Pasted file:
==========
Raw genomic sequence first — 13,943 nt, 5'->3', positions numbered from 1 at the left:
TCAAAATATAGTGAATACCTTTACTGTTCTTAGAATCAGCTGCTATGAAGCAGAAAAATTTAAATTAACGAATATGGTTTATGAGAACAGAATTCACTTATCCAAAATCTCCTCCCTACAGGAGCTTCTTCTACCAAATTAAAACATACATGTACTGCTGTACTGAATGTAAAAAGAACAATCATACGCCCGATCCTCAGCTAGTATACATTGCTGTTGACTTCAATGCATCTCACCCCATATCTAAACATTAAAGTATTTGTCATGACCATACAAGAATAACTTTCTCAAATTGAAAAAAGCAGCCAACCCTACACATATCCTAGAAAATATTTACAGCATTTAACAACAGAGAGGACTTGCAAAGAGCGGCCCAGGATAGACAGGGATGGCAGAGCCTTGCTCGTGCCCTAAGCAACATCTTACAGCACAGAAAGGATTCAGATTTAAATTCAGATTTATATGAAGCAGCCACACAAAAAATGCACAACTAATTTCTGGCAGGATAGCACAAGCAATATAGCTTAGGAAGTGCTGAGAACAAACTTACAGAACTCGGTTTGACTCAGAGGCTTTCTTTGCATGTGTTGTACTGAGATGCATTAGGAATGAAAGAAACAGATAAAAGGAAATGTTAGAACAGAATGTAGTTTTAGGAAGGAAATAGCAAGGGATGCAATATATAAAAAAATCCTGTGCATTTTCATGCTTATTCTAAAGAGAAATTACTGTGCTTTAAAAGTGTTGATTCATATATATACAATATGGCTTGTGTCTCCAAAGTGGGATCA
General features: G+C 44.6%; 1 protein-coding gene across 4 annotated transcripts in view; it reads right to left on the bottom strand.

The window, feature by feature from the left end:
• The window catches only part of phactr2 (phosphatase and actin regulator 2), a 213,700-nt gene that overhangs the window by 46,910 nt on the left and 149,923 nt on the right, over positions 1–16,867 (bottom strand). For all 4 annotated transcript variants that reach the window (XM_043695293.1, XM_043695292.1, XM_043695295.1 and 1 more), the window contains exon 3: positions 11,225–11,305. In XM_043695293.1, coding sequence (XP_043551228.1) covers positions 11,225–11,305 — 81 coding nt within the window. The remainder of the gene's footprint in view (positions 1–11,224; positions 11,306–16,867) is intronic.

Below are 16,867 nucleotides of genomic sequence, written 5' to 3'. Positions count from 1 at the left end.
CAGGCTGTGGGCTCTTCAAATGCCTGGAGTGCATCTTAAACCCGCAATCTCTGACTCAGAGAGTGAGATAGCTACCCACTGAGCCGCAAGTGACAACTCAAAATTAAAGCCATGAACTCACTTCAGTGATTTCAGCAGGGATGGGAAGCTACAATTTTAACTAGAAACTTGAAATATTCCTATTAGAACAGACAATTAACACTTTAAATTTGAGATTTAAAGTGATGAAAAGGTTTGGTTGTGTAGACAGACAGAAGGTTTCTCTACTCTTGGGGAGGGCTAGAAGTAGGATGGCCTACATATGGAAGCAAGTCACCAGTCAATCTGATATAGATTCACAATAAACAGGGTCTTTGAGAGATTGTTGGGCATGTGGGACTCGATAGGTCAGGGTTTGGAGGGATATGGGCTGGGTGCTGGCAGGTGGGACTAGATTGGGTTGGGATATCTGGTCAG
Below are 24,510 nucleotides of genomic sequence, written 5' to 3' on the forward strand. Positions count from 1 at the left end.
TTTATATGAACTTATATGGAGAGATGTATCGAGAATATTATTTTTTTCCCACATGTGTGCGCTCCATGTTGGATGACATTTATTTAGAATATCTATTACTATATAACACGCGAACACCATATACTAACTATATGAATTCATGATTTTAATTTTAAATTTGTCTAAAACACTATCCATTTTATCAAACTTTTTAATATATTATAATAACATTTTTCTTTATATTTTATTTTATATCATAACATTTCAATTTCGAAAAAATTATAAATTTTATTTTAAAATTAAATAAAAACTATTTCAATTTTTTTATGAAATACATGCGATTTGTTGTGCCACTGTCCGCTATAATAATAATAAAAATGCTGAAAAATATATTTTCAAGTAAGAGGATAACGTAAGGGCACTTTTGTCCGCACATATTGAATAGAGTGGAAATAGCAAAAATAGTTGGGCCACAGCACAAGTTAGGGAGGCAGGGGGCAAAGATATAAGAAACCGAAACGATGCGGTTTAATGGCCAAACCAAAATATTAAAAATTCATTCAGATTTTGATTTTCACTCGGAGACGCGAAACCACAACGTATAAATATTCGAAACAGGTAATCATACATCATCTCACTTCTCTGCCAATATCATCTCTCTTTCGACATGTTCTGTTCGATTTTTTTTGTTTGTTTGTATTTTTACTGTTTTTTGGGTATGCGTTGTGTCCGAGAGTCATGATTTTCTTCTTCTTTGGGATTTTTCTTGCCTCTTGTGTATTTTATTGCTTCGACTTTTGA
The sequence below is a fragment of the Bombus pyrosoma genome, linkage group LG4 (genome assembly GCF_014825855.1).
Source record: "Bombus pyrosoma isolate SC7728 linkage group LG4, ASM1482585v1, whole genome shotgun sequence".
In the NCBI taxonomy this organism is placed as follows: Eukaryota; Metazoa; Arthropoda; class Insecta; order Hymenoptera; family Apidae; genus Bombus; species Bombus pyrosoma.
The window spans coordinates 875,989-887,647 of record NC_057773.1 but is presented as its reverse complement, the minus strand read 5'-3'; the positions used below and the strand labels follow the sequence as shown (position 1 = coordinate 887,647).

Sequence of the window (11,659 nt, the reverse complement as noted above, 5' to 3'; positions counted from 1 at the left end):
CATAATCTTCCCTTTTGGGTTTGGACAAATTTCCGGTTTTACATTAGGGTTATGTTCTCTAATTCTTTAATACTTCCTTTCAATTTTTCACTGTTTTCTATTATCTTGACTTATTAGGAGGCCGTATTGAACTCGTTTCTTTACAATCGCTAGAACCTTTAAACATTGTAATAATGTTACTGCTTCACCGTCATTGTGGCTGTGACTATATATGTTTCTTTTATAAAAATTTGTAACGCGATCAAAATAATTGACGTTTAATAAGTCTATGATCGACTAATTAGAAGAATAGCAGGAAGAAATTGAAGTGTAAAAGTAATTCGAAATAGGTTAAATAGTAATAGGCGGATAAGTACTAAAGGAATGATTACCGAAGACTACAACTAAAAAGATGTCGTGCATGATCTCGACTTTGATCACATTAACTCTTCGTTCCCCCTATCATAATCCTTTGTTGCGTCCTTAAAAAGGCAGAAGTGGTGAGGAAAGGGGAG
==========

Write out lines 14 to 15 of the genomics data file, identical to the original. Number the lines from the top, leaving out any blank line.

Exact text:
Sequence of the window (11,659 nt, the reverse complement as noted above, 5' to 3'; positions counted from 1 at the left end):
CATAATCTTCCCTTTTGGGTTTGGACAAATTTCCGGTTTTACATTAGGGTTATGTTCTCTAATTCTTTAATACTTCCTTTCAATTTTTCACTGTTTTCTATTATCTTGACTTATTAGGAGGCCGTATTGAACTCGTTTCTTTACAATCGCTAGAACCTTTAAACATTGTAATAATGTTACTGCTTCACCGTCATTGTGGCTGTGACTATATATGTTTCTTTTATAAAAATTTGTAACGCGATCAAAATAATTGACGTTTAATAAGTCTATGATCGACTAATTAGAAGAATAGCAGGAAGAAATTGAAGTGTAAAAGTAATTCGAAATAGGTTAAATAGTAATAGGCGGATAAGTACTAAAGGAATGATTACCGAAGACTACAACTAAAAAGATGTCGTGCATGATCTCGACTTTGATCACATTAACTCTTCGTTCCCCCTATCATAATCCTTTGTTGCGTCCTTAAAAAGGCAGAAGTGGTGAGGAAAGGGGAG